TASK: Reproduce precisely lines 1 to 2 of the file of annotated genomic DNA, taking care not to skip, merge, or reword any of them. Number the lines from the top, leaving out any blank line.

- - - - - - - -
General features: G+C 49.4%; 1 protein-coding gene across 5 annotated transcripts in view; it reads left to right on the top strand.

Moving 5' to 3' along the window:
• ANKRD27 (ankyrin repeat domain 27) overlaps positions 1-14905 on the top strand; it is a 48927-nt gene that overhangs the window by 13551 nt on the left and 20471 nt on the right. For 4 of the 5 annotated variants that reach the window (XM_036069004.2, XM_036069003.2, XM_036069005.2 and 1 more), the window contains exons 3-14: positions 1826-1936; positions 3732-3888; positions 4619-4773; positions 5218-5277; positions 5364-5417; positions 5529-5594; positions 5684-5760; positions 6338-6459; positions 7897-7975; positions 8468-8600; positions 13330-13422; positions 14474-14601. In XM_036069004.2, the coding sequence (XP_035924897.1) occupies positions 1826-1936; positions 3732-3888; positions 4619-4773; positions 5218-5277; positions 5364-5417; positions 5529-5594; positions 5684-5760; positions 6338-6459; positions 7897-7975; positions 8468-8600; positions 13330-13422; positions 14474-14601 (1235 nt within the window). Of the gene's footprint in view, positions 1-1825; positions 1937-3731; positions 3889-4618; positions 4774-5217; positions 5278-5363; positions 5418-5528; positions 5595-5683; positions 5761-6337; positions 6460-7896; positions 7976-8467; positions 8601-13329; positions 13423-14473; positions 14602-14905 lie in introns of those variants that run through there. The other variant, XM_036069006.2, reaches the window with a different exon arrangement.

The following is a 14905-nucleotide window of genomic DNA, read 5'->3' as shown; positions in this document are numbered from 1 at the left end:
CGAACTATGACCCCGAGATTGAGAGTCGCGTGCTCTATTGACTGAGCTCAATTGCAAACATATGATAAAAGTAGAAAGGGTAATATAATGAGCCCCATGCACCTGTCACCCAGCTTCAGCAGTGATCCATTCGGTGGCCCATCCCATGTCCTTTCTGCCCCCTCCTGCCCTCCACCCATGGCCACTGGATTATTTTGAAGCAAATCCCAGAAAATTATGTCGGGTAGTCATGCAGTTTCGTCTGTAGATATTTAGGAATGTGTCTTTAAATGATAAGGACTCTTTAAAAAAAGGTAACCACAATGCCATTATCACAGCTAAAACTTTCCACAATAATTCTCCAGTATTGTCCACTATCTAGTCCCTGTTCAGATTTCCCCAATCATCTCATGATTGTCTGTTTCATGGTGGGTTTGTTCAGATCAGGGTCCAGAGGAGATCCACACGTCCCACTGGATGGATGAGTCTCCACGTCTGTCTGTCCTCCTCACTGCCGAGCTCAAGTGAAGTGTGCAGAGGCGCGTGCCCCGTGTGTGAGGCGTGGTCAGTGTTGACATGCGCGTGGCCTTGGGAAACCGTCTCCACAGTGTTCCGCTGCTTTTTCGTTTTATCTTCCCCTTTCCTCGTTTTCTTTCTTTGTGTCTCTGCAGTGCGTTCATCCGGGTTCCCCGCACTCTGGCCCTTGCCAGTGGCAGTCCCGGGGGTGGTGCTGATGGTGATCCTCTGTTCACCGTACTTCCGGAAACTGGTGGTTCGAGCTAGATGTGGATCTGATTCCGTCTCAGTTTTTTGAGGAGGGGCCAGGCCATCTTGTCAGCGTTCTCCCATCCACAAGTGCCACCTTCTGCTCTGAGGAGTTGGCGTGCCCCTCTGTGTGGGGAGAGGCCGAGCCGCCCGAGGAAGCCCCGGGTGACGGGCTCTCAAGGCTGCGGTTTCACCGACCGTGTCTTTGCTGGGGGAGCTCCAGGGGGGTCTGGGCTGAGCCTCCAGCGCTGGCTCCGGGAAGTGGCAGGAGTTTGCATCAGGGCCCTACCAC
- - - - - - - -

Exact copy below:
General features: G+C 49.4%; 1 protein-coding gene across 5 annotated transcripts in view; it reads left to right on the top strand.

Moving 5' to 3' along the window: